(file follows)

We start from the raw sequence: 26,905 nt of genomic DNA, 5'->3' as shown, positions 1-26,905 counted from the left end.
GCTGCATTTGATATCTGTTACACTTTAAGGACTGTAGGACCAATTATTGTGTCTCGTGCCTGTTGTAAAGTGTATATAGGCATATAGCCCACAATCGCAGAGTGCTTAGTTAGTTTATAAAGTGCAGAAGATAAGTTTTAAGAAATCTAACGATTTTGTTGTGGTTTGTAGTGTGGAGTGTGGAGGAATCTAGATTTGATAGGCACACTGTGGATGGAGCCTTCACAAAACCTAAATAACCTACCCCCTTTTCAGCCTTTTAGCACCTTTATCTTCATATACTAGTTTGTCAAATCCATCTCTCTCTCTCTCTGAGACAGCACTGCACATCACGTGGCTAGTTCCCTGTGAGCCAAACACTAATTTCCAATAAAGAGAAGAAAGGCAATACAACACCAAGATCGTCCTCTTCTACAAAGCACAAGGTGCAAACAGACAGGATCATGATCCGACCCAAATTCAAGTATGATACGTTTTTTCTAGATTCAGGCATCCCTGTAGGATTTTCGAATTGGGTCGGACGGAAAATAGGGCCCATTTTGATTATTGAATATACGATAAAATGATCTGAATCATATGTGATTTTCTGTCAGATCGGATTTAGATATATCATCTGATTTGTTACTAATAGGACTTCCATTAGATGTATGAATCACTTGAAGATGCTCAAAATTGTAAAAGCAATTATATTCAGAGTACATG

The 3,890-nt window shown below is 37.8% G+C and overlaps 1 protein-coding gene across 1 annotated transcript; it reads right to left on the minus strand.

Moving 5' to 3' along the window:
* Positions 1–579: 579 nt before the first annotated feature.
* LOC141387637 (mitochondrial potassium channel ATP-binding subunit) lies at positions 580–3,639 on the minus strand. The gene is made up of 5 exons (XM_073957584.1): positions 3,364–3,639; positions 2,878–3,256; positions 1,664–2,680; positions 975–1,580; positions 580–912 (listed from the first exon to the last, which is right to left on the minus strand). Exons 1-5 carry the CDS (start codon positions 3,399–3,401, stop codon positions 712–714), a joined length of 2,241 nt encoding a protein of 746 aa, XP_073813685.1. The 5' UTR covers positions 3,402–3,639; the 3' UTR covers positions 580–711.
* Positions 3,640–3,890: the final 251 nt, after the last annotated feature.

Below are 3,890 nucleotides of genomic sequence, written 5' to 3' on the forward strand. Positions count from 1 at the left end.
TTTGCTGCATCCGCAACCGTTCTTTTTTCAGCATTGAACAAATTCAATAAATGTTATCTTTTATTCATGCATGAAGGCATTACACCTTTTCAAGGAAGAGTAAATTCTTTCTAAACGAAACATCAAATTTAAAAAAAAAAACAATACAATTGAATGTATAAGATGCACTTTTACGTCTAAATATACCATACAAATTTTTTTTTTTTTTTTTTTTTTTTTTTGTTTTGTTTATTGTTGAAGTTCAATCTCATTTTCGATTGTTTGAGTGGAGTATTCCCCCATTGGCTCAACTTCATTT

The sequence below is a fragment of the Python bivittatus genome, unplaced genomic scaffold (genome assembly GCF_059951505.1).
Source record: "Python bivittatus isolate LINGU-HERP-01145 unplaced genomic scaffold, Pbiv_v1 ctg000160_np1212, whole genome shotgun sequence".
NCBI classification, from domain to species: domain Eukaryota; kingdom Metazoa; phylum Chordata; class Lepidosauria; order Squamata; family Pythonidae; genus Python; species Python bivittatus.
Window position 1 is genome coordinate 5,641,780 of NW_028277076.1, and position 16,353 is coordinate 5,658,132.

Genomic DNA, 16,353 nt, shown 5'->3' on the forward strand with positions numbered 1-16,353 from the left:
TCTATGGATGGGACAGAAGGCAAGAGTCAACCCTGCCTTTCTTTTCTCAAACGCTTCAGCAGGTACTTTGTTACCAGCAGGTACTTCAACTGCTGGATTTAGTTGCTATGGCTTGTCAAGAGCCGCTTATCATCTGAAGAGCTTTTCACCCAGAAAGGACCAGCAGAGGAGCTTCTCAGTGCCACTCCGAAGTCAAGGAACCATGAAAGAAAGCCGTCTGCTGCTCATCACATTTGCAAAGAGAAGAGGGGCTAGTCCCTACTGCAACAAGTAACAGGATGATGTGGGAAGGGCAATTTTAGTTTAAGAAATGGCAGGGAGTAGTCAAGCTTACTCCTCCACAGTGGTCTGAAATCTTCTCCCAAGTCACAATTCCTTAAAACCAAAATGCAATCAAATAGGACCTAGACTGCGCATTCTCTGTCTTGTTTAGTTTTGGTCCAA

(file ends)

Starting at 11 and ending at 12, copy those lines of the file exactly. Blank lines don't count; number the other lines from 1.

Source record: "Python bivittatus isolate LINGU-HERP-01145 unplaced genomic scaffold, Pbiv_v1 ctg000160_np1212, whole genome shotgun sequence".
NCBI classification, from domain to species: domain Eukaryota; kingdom Metazoa; phylum Chordata; class Lepidosauria; order Squamata; family Pythonidae; genus Python; species Python bivittatus.